Bear Hunter Shoots Hiker in Washington State
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Jolly Green Giant
(regultr) - MLife

Locale: www.jolly-green-giant.blogspot.com
Bear Hunter Shoots Hiker in Washington State on 08/03/2008 16:02:47 MDT Print View

Just saw this on one of the news sites and thought I'd pass it along just to remind people that there are things other than nature, gear and weather to be concerned about while hiking...

"A woman was shot and killed by a boy Saturday while she was hiking near Sauk Mountain in Skagit County.

The boy, from Concrete, was hunting bear with an adult, according to the Skagit County Sheriff's Office.

The woman, 54, of Oso, was hiking with a friend, sheriff's deputies said. She apparently stopped on a trail about 10:30 a.m. to put something into her backpack when the boy mistook her for a bear and fired one shot. The woman fell onto steep terrain, and rescue specialists were called to retrieve her body.

Saturday marked the start of bear hunting season, according to the state Department of Fish and Wildlife.

Skagit County sheriff's deputies and a state Department of Fish and Wildlife officer are investigating the incident."

Ken Helwig
(kennyhel77) - MLife

Locale: Scotts Valley CA via San Jose, CA
Re: Bear Hunter Shoots Hiker in Washington State on 08/03/2008 17:59:48 MDT Print View

Why in the world would people want to hunt bear in the first place. For a trophy??? Geez...sad. Thanks for sharing the story.

Ben 2 World
(ben2world) - MLife

Locale: So Cal
Re: Bear Hunter Shoots Hiker in Washington State on 08/03/2008 18:08:59 MDT Print View

Not that anyone's asking me or anything -- but I am totally unimpressed when folks kill "big game" with weapons. If you got balls, then take 'em down with your bare hands. Otherwise, whatever 'rush' hunters might feel, methinks it's just a case of small member syndrome.

Edited by ben2world on 08/03/2008 18:10:51 MDT.

Andrew Richardson
(arichardson6) - F

Locale: North East
Re: Re: Bear Hunter Shoots Hiker in Washington State on 08/03/2008 19:42:19 MDT Print View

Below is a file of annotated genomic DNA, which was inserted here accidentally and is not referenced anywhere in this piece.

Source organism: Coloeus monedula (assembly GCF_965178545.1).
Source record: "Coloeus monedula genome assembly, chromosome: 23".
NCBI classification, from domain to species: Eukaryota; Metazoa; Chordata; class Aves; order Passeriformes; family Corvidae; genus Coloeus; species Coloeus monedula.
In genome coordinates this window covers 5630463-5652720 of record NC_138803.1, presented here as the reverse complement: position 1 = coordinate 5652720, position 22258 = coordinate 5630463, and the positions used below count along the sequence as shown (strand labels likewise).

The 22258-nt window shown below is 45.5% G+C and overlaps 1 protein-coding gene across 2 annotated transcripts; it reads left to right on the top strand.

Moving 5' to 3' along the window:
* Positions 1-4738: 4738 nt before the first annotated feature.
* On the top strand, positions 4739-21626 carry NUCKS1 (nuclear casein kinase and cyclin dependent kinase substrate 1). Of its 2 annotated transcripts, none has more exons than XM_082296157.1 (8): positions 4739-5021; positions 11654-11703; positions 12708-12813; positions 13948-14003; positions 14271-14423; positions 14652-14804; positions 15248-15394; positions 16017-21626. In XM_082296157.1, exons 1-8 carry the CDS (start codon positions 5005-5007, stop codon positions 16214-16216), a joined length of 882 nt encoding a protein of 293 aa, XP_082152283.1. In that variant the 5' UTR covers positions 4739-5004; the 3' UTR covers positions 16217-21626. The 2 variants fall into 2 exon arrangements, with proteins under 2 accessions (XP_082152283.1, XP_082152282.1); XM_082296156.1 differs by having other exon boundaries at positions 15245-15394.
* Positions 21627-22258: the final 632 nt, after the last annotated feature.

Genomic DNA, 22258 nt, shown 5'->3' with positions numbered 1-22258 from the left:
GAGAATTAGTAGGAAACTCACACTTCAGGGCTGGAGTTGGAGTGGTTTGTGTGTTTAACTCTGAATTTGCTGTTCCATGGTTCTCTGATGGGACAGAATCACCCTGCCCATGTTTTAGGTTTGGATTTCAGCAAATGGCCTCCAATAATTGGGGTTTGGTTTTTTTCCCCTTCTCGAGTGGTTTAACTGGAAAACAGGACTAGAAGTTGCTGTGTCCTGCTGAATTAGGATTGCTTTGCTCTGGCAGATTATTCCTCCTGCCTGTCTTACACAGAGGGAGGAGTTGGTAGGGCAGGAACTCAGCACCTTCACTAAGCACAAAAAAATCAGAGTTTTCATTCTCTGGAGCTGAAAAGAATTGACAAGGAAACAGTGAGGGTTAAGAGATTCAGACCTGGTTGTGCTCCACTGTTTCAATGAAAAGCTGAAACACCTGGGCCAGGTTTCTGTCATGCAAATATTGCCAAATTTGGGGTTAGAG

Your comment made me laugh Benjamin. I obviously meet two kinds of hunters though. The kind that would shoot a person thinking they were a bear and the kind that are extremely knowledgeable, respectful, and, though I do not agree with their choices as far as killing animals, I see where they are coming from and respect their right do so.

It is terrible that this happened though. It's a really sad thing when a hunter can mistake a person for a bear. Seriously, wouldn't someone want to LOOK at what they are shooting or is just hear a noise and pull the trigger...

I feel terrible for the family of the hiker and I hope that they are okay through everything they have to go through. I also feel terrible for the boy who made a mistake that he will never forget. I hope that he is okay through all of the emotions that he is about to feel because I can only imagine...

Art Sandt
(artsandt) - F
Re: Bear Hunter Shoots Hiker in Washington State on 08/03/2008 19:55:56 MDT Print View

How horribly offensive this must be to that poor woman's self esteem to be mistaken for a big fat bear. There's only one thing worse than that.... but fortunately not many whale hunters take their harpoons inland. So I think she's safe.

Seriously, though. That hunter is an idiot. A responsible hunter NEVER pulls the trigger in the woods without being 100% certain of his target.

Christopher Holden
(back2basics) - F - MLife

Locale: Southeast USA
Re: Bear Hunter Shoots Hiker in Washington State on 08/03/2008 20:12:36 MDT Print View

Art,
The woman was killed. She has bigger problems than her self esteem.
It's hard to say if the kid was an idiot or just ignorant. I'd like to think someone taught him/her properly, but if that was the case, this never would have happened.
Lessons hardest learned are the ones best remembered. I hope this kid remembers it for a lifetime and takes something positive from it to teach others so it doesn't happen again by anyone around him.

Devin Montgomery
(dsmontgomery) - MLife

Locale: one snowball away from big trouble
Re: Bear Hunter Shoots Hiker in Washington State on 08/03/2008 20:35:39 MDT Print View